Thursday, April 16, 2015


Yesterday was to have been the letter “M” for Glenn Miller Orchestra, however, that did not happen. In as brief, succinct and non-emotional way as possible, I will just say this: I am dealing with an end-of-life issue (not my own) of a close family member, and we had a minor medical emergency yesterday. I owe it to some very, very wonderful people; my readers, along with the people of the Tampa Bay Symphony to forge ahead, as we have some very, very wonderful treats in store later in the month. Rather than drop out of the Challenge all together, I am moving Mr. Glenn Miller and his Orchestra to the letter “O”. Consider this letter “N” as a note of apology, but also a discussion of the musical note.

Modern Notation

There are scads of artistic relics from ancient times that depict images of music-making and it is clear that music was a normal part of life for the ancient Greeks, Egyptians, Romans and other people. Pythagoras studied certain aspects of music theory, particularly, the mathematical nature of harmony and musical scales. He knew for example, that the pitch of a vibrating string was related to its length, and that simple ratios of length gave rise to harmonious notes (e.g., if you halve the string, it sounds an octave higher). These early Societies used various forms of musical notation, such as indications about using particular strings on the lyre and how the lyres were to be tuned.                                            

Illuminated manuscript, plainsong, or Gregorian Chant

However, our knowledge is incomplete and the first real song, complete with lyrics comes to us from the Ancient Greeks, on a single piece of music called Seikelos Epitaph. It is carved on a piece of stone in Turkey and probably dates from the 1st century AD. During the Byzantine Empire, Constantinople developed the equivalent of the western “sol-fa” scale and a form of notations based on pitches being higher and lower than the previous one. The alternative to “sol-fa” method is the system used today with notes interpreted by the letters A-G. (I remember, as a kid, with my first violin, before my very first lesson, being very excited, looking for the “H” note. I still sometimes wonder where that went.) This means of representing notes seems to have had its origins in “Boethian notation” developed by a Roman philosopher named Boethius in 6th century AD.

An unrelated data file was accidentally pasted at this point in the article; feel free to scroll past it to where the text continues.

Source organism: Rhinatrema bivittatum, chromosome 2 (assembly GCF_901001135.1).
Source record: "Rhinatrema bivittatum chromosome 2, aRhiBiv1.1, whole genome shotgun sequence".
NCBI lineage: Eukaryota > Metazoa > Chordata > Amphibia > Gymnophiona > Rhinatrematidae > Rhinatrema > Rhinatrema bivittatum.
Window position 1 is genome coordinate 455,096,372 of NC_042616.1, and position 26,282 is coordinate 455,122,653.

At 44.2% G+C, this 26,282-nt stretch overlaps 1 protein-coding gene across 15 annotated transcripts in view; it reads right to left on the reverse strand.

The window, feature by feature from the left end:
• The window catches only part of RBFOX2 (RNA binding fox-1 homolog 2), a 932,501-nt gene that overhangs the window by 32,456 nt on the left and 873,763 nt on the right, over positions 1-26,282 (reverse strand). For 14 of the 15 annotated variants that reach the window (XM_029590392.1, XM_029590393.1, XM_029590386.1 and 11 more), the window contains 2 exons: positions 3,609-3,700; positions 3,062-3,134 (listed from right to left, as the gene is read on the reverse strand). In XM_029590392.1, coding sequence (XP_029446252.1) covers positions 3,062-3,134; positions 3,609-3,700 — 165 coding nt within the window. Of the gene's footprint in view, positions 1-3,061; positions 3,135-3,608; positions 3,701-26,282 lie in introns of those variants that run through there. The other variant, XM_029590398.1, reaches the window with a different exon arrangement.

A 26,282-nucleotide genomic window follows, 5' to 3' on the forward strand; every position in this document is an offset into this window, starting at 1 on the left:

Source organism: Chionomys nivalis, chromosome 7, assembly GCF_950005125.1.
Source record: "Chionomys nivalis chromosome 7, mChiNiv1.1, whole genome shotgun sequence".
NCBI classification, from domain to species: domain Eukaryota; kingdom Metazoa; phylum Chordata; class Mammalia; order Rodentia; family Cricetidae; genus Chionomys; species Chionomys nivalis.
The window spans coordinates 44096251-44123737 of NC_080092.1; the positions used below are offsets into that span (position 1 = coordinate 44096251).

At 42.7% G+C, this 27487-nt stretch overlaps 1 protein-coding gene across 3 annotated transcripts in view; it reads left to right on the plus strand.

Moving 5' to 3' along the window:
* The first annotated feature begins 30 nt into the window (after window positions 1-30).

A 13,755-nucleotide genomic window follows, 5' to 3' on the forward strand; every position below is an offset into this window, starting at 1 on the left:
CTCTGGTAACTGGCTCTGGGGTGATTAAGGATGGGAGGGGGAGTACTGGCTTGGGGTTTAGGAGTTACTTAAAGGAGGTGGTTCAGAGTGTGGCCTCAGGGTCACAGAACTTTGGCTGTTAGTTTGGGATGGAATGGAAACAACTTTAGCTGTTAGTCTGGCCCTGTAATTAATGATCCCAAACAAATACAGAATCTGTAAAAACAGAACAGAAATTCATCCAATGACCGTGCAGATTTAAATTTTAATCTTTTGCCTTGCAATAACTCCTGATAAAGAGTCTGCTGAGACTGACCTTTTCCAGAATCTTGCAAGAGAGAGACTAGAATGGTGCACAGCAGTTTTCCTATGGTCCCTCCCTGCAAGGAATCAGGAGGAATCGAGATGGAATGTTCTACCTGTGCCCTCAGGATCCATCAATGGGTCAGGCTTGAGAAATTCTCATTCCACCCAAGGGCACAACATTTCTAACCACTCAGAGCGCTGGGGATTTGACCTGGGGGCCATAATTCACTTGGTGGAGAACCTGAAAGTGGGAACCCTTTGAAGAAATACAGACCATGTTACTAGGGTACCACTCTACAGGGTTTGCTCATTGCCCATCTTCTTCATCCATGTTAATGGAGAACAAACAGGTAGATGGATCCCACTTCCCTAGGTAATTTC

To me, this looks like a buncha melismatic scat, but I don't think Ella Fitzgerald was rockin' it in the late middle-ages.

Early development of Western musical notation developed through the churches, as most of the music was choral, and in general, church people were the only people literate enough at the time to read music. Plainchant, plainsong, or Gregorian Chant, named after Pope Gregory the Great who was pope from 590 to 604 AD. The tunes “Dies Irae” and “Pange Lingua” were big hits during this time. The notation was still primitive however, showing just a note head above a lyric, and it moved up or down, according to change in pitch.

Beethoven kept notebooks for his sketches; this is an early draft of his Sixth, or "Pastorale" Symphony

Outside in the secular world, music was being passed down through an oral tradition and not many people could read and write music. Several developments made this a thing of the past. The organization of musical notation, using staves, four at first, then five, later on, and the addition of treble and bass clefs, allowed for organizing notes in a coherent pattern. The printing press with moveable type allowed for printing on a mass scale, and books, news, music and information became more readily available and during the Elizabethan era, the standardization of musical notation began. Elizabeth I granted Thomas Tallis and William Byrd (his pupil) a monopoly to print and publish their music and this resulted in their works becoming widely known. Elsewhere in Europe the development of printed music helped to give composers a degree of independence from their patrons since they could earn an income publishing their own music.

The opening to the threnody, "To the Victims of Hiroshima", by Krzysztof Penderecki. Note the absence of standardized pitches, bar lines, and the grouping of the instruments. Penderecki uses time measurements in seconds (13" and 11" and so on through out the piece), and his instructions are not always explicit, but are often left up to the interpreter. It should be noted that Penderecki is one of the greats of 20th century music composition and as disturbing as this piece is, it is worth a listen.

There's not much more to say about musical notation, except that it does occasionally change per the composer's instructions for a single piece of music, such as Krzysztof Penderecki's Threnody “To The Victims of Hiroshima”, which I've heard, but never played. 
Post a Comment